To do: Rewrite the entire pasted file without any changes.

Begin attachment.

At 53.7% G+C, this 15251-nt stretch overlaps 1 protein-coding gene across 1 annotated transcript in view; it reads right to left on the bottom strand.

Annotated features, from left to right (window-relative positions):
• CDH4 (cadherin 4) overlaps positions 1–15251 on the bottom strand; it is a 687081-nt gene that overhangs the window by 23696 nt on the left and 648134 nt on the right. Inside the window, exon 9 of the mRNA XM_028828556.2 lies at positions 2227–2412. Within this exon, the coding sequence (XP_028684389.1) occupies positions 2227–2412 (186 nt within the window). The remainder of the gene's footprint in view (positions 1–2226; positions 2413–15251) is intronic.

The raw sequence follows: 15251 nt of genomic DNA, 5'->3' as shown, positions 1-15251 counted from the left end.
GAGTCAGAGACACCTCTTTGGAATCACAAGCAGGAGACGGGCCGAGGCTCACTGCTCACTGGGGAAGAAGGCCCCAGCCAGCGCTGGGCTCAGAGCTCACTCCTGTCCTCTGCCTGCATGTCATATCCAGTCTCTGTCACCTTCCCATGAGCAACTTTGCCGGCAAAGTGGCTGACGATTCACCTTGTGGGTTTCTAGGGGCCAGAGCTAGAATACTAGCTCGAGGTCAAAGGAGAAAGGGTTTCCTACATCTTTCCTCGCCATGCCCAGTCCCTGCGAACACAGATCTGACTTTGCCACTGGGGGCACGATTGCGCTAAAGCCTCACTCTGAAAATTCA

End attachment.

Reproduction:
At 53.7% G+C, this 15251-nt stretch overlaps 1 protein-coding gene across 1 annotated transcript in view; it reads right to left on the bottom strand.

Annotated features, from left to right (window-relative positions):
• CDH4 (cadherin 4) overlaps positions 1–15251 on the bottom strand; it is a 687081-nt gene that overhangs the window by 23696 nt on the left and 648134 nt on the right. Inside the window, exon 9 of the mRNA XM_028828556.2 lies at positions 2227–2412. Within this exon, the coding sequence (XP_028684389.1) occupies positions 2227–2412 (186 nt within the window). The remainder of the gene's footprint in view (positions 1–2226; positions 2413–15251) is intronic.

The raw sequence follows: 15251 nt of genomic DNA, 5'->3' as shown, positions 1-15251 counted from the left end.
GAGTCAGAGACACCTCTTTGGAATCACAAGCAGGAGACGGGCCGAGGCTCACTGCTCACTGGGGAAGAAGGCCCCAGCCAGCGCTGGGCTCAGAGCTCACTCCTGTCCTCTGCCTGCATGTCATATCCAGTCTCTGTCACCTTCCCATGAGCAACTTTGCCGGCAAAGTGGCTGACGATTCACCTTGTGGGTTTCTAGGGGCCAGAGCTAGAATACTAGCTCGAGGTCAAAGGAGAAAGGGTTTCCTACATCTTTCCTCGCCATGCCCAGTCCCTGCGAACACAGATCTGACTTTGCCACTGGGGGCACGATTGCGCTAAAGCCTCACTCTGAAAATTCA